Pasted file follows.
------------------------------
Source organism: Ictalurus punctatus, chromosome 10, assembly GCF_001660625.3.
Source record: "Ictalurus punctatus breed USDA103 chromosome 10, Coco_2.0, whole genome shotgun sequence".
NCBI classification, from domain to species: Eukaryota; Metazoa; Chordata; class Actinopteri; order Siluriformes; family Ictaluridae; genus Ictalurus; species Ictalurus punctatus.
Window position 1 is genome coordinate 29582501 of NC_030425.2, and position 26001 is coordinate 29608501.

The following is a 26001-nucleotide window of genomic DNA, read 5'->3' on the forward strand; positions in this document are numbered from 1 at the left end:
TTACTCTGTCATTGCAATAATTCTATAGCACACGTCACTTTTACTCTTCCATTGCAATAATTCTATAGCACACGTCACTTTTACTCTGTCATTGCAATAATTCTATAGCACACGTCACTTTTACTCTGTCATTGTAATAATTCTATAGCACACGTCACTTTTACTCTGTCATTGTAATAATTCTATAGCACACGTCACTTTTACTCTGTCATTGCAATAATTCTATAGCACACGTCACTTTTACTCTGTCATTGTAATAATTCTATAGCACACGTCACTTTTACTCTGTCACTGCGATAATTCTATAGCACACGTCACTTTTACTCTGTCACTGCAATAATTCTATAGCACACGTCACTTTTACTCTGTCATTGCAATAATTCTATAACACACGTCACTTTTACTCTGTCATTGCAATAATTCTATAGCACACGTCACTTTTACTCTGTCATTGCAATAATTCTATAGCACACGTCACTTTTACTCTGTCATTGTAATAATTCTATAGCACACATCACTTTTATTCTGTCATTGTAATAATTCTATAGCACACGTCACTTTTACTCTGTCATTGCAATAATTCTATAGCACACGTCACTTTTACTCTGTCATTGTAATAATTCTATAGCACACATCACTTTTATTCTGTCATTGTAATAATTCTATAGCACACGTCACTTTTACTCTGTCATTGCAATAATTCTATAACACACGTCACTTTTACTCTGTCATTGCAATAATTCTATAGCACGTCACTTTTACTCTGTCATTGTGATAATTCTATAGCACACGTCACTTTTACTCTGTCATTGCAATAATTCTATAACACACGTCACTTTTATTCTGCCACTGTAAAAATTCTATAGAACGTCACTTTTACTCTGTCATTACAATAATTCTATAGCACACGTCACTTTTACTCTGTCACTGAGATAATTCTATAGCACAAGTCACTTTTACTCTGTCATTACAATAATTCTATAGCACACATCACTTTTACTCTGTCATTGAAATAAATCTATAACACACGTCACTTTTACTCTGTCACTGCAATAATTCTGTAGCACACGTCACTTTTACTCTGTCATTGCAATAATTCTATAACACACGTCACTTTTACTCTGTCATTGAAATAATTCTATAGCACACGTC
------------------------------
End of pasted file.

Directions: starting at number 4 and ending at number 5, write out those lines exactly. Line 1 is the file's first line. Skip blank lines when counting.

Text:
Window position 1 is genome coordinate 29582501 of NC_030425.2, and position 26001 is coordinate 29608501.

The following is a 26001-nucleotide window of genomic DNA, read 5'->3' on the forward strand; positions in this document are numbered from 1 at the left end: